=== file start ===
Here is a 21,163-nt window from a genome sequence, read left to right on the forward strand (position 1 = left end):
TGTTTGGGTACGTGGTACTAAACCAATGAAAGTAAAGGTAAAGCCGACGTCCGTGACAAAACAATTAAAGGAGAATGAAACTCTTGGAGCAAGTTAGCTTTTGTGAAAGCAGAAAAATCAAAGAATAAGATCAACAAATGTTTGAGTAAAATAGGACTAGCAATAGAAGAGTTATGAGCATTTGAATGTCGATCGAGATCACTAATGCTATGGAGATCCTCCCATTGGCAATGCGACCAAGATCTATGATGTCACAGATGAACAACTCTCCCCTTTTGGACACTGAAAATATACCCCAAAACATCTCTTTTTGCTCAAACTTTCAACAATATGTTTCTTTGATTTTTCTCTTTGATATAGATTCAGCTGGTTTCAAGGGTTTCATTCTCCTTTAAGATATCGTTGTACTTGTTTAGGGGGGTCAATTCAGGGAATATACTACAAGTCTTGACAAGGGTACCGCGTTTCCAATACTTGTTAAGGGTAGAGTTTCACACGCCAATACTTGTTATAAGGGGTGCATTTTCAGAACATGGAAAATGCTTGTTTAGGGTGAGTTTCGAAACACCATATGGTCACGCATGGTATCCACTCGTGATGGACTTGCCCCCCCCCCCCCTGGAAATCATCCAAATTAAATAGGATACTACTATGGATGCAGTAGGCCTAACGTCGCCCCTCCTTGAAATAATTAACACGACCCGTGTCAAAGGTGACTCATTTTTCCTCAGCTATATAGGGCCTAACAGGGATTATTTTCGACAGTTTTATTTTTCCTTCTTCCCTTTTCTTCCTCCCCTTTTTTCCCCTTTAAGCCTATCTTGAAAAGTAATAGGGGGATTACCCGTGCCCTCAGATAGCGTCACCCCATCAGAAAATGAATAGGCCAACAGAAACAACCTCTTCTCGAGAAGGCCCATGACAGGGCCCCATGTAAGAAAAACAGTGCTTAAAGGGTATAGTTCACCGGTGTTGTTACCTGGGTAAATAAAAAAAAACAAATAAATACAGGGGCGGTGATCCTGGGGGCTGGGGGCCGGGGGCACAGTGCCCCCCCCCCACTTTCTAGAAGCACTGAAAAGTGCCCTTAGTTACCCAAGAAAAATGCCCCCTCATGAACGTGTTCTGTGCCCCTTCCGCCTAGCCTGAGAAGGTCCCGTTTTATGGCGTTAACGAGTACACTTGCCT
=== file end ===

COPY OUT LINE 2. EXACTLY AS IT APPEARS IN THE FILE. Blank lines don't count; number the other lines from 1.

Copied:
TGTTTGGGTACGTGGTACTAAACCAATGAAAGTAAAGGTAAAGCCGACGTCCGTGACAAAACAATTAAAGGAGAATGAAACTCTTGGAGCAAGTTAGCTTTTGTGAAAGCAGAAAAATCAAAGAATAAGATCAACAAATGTTTGAGTAAAATAGGACTAGCAATAGAAGAGTTATGAGCATTTGAATGTCGATCGAGATCACTAATGCTATGGAGATCCTCCCATTGGCAATGCGACCAAGATCTATGATGTCACAGATGAACAACTCTCCCCTTTTGGACACTGAAAATATACCCCAAAACATCTCTTTTTGCTCAAACTTTCAACAATATGTTTCTTTGATTTTTCTCTTTGATATAGATTCAGCTGGTTTCAAGGGTTTCATTCTCCTTTAAGATATCGTTGTACTTGTTTAGGGGGGTCAATTCAGGGAATATACTACAAGTCTTGACAAGGGTACCGCGTTTCCAATACTTGTTAAGGGTAGAGTTTCACACGCCAATACTTGTTATAAGGGGTGCATTTTCAGAACATGGAAAATGCTTGTTTAGGGTGAGTTTCGAAACACCATATGGTCACGCATGGTATCCACTCGTGATGGACTTGCCCCCCCCCCCCCTGGAAATCATCCAAATTAAATAGGATACTACTATGGATGCAGTAGGCCTAACGTCGCCCCTCCTTGAAATAATTAACACGACCCGTGTCAAAGGTGACTCATTTTTCCTCAGCTATATAGGGCCTAACAGGGATTATTTTCGACAGTTTTATTTTTCCTTCTTCCCTTTTCTTCCTCCCCTTTTTTCCCCTTTAAGCCTATCTTGAAAAGTAATAGGGGGATTACCCGTGCCCTCAGATAGCGTCACCCCATCAGAAAATGAATAGGCCAACAGAAACAACCTCTTCTCGAGAAGGCCCATGACAGGGCCCCATGTAAGAAAAACAGTGCTTAAAGGGTATAGTTCACCGGTGTTGTTACCTGGGTAAATAAAAAAAAACAAATAAATACAGGGGCGGTGATCCTGGGGGCTGGGGGCCGGGGGCACAGTGCCCCCCCCCCACTTTCTAGAAGCACTGAAAAGTGCCCTTAGTTACCCAAGAAAAATGCCCCCTCATGAACGTGTTCTGTGCCCCTTCCGCCTAGCCTGAGAAGGTCCCGTTTTATGGCGTTAACGAGTACACTTGCCT